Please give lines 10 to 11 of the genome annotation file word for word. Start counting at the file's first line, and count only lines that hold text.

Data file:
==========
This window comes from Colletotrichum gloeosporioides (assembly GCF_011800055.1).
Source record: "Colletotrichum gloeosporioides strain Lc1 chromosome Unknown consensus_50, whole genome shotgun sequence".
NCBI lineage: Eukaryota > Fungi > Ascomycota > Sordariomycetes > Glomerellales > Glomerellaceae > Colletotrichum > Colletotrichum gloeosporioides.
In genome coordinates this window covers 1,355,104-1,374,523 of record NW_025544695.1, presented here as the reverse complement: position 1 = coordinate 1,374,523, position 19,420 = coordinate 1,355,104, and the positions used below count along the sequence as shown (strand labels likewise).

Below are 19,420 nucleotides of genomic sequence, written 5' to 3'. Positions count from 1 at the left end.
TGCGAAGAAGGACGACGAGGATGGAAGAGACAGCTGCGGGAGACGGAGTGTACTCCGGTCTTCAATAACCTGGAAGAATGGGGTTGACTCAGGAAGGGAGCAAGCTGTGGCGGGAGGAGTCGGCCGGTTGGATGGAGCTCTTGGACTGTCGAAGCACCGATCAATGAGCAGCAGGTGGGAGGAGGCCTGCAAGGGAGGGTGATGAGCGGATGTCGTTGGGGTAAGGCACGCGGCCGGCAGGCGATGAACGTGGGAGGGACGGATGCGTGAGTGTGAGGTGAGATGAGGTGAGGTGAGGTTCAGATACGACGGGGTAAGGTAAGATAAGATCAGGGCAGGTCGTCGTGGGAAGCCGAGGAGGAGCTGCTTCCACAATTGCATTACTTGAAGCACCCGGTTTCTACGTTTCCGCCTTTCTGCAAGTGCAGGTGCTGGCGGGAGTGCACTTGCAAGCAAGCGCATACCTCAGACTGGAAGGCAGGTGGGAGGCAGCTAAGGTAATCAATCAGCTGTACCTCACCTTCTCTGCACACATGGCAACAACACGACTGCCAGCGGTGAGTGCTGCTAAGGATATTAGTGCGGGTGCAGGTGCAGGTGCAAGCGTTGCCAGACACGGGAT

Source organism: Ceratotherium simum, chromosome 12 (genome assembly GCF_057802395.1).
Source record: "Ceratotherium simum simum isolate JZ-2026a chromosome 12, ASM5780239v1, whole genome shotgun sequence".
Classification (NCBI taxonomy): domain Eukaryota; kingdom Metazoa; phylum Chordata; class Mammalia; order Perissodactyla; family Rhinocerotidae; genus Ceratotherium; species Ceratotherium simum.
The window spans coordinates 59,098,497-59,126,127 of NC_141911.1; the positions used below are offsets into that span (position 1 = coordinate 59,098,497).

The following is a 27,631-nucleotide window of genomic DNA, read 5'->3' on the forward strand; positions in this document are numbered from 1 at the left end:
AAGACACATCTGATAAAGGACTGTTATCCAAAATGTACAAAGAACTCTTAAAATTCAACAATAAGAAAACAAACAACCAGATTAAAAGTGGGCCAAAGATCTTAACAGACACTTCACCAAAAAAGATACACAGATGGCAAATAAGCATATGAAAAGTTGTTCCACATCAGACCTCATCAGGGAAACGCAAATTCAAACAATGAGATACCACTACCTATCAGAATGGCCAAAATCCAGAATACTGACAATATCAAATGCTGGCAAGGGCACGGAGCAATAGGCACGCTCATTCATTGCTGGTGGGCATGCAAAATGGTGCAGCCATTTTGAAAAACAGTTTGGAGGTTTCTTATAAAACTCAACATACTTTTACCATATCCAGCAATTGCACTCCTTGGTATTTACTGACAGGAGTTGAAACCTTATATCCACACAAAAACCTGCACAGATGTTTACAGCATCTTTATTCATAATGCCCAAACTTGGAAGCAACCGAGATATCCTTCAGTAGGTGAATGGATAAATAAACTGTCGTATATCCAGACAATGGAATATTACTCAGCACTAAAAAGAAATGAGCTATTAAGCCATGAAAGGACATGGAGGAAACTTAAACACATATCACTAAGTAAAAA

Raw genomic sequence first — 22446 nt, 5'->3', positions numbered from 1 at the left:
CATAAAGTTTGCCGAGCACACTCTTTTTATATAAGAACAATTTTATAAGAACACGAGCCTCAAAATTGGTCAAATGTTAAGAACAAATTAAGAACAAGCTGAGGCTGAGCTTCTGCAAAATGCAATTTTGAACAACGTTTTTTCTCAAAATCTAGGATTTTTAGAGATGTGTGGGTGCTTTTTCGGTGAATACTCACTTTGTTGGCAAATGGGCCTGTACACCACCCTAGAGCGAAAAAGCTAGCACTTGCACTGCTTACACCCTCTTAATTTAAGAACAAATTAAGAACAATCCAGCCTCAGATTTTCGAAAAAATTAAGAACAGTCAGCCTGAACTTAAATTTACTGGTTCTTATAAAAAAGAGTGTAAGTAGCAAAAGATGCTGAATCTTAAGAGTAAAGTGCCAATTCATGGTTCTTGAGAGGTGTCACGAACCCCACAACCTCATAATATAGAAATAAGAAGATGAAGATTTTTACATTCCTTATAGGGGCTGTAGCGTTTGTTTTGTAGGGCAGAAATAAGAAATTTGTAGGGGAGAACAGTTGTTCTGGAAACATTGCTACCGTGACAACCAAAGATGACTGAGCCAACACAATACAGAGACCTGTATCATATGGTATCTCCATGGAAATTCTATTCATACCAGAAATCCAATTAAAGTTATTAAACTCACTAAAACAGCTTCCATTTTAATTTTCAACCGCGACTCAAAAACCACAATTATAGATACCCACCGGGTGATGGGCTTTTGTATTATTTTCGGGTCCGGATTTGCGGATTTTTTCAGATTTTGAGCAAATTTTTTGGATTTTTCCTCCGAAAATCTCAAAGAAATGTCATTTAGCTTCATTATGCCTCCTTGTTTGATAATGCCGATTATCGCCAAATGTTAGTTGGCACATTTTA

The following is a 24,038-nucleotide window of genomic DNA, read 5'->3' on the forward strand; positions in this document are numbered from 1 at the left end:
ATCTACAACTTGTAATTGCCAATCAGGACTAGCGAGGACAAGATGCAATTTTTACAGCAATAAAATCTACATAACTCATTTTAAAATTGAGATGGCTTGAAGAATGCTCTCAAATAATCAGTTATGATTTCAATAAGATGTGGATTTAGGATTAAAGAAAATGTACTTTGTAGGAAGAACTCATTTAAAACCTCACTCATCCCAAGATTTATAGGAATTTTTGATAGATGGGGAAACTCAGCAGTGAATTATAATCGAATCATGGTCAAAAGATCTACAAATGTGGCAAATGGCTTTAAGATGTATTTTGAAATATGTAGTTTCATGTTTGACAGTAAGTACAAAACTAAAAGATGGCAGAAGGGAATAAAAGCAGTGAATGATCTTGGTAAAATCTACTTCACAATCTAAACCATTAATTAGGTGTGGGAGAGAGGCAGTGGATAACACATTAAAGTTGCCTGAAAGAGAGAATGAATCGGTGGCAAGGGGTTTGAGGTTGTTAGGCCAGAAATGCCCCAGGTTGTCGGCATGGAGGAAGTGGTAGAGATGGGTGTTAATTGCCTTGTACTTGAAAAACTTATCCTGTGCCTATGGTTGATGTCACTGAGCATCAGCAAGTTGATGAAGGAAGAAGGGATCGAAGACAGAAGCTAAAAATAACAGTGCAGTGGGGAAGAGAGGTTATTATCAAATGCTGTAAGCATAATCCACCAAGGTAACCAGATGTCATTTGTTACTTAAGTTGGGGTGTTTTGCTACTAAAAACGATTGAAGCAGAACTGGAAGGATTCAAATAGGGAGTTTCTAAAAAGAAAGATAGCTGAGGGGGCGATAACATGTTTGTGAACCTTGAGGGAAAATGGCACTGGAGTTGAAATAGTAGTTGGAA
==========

The window spans coordinates 59,098,497-59,126,127 of NC_141911.1; the positions used below are offsets into that span (position 1 = coordinate 59,098,497).

The following is a 27,631-nucleotide window of genomic DNA, read 5'->3' on the forward strand; positions in this document are numbered from 1 at the left end: